The more obscure the rules of a game are, the more difficult it is for new players to understand them.
With the exhibition Spielregeln [Rules of the Game] at gallery KM, artist Sebastian Jung examines the art market as a mirror of our society. He interrogates himself in the role of the new player in relation to the unwritten rules of the game.
Sebastian Jung’s artistic rhetoric is that of the observer. In recent years, he has emerged primarily through analytical observations that, through minimalist drawings and publications, steadily expand his activist commitment to a populism against hate. With an aesthetic fragility, he juxtaposes the contemporary politics of right-wing populist movements in Germany, focused on emotionalization. He shapes his work with a subjective view of a socio-political environment, countering the simplistic images of populist codes with his own as well as others’ analyses. The artist often initiates interdisciplinary projects in collaboration with representatives from politics, popular culture, literature, or science. Art institutions also appreciate his approach because as an artist, he can uncover new perspectives that do not necessarily coincide with the institution’s stance. However, the relationships between galleries and artists follow different rules than those of institutions. Can such a strategy, based on the observations of a non-conformist, find its forum in the art market system? For the artist, is art itself already a game that follows unwritten rules in order to politically intervene in world events?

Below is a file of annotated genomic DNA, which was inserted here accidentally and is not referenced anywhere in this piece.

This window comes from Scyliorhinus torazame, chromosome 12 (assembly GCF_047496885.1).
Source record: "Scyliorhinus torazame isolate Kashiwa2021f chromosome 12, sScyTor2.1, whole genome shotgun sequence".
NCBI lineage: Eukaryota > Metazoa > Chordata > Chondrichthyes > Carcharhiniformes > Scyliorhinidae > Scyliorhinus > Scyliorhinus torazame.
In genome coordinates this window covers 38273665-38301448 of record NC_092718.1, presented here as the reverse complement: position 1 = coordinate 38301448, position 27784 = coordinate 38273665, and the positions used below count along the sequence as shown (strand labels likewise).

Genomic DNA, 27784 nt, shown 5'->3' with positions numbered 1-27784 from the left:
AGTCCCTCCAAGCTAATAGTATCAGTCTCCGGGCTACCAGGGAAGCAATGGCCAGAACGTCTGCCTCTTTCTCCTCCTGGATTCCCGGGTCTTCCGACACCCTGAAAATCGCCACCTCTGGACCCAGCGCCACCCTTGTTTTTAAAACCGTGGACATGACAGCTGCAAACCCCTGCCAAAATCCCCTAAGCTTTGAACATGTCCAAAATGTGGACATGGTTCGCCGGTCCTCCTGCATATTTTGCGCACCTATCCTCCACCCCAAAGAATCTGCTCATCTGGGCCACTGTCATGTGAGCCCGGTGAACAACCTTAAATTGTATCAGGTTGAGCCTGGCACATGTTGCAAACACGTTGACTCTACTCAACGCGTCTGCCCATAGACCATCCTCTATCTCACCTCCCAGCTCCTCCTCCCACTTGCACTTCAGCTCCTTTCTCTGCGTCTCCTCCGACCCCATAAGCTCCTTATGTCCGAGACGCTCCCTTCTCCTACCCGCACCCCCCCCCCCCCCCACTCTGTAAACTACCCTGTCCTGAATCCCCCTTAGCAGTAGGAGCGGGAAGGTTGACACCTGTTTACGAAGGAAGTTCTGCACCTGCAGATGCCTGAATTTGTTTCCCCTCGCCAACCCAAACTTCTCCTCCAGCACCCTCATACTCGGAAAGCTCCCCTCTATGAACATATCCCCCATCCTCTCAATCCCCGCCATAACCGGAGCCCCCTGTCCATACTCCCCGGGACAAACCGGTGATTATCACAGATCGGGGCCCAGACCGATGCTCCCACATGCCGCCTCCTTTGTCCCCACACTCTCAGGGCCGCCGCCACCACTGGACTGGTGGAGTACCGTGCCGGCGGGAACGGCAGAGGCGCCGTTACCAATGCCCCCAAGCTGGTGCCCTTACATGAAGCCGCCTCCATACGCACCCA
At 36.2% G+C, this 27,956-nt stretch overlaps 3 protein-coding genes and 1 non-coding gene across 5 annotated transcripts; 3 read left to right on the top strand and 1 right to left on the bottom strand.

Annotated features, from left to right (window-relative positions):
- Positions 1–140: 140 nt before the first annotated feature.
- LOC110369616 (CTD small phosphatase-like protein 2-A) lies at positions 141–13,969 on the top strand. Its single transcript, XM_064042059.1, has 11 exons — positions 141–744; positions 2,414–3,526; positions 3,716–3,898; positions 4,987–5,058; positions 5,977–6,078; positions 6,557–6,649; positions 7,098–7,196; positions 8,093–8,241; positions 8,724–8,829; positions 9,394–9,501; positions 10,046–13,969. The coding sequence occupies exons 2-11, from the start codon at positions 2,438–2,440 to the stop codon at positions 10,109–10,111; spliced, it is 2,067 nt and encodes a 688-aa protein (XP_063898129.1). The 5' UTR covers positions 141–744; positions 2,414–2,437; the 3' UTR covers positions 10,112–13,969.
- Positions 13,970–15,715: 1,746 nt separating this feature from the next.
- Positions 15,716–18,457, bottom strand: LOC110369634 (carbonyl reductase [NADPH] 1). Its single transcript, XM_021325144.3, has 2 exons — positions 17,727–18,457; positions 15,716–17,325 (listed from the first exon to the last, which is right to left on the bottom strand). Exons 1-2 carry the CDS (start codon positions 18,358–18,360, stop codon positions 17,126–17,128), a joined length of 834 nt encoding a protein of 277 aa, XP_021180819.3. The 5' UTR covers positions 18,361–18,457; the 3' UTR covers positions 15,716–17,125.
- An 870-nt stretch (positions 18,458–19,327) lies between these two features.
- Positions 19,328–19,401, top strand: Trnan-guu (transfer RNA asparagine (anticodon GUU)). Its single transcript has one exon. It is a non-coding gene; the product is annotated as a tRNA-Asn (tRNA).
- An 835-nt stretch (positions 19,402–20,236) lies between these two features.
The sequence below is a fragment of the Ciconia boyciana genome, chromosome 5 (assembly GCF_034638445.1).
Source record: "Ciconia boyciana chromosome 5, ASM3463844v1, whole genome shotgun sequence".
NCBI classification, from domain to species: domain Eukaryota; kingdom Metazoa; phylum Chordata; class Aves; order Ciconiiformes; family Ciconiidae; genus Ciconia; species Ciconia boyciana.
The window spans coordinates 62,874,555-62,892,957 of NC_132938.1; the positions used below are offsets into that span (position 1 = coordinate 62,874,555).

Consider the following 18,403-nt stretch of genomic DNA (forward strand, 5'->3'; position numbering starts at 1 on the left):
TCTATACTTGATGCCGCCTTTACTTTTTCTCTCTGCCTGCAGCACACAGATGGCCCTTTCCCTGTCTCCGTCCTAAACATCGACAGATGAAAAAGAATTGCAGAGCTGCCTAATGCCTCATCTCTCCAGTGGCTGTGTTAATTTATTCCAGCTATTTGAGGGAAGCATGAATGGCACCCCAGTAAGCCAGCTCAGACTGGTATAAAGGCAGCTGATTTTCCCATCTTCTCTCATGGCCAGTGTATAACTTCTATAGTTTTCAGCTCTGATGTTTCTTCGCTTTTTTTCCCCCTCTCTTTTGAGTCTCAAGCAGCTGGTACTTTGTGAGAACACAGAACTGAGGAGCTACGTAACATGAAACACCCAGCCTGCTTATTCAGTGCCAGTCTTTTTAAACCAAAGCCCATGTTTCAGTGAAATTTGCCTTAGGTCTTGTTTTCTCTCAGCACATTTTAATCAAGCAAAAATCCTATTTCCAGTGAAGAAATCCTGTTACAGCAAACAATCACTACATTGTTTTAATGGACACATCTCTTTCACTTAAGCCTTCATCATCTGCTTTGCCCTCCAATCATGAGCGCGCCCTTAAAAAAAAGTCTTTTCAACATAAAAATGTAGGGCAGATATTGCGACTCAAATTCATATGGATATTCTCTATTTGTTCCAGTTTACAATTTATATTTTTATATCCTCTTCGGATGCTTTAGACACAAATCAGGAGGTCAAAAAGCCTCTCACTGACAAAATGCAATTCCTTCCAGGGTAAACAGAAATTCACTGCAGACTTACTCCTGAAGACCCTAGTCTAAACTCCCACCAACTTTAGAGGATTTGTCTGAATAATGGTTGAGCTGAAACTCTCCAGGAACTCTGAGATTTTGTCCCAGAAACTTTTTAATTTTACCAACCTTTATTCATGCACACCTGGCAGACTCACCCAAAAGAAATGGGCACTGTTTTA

Jung’s works question the sensitivities, gestures, and attitudes of our society. In the case of this exhibition, the rules of the game are those of the art market. In addition to systemic questions, the emotional state of the actors is also negotiated. His hastily captured documentation of those art fair visitors who, as the title suggests, are driven by profit, seem naïve. The minimalist drawing style reflects these states of mind in a quick-witted manner. In this way, the question of whether art is about l’art pour l’art or about power, which can never be conclusively clarified, is mirrored almost humorously. Art has to acquiesce to the question of these standards while remaining capable of enduring them. Jung’s unusual way of approaching the art market with such a project, its deviation and difference, can be understood as a resource that questions the far-reaching perspectives of the rules of the art market game.
Jung is concerned with the circumstances that surround us all and in which we all participate. Thus, it is not only about the rules of the game in the art business, but also about questioning playing in general. Jung aims at all of us as players, bringing those unwritten rules into focus, and observing the mentality of manipulation within a system. There is nothing paradoxical about this.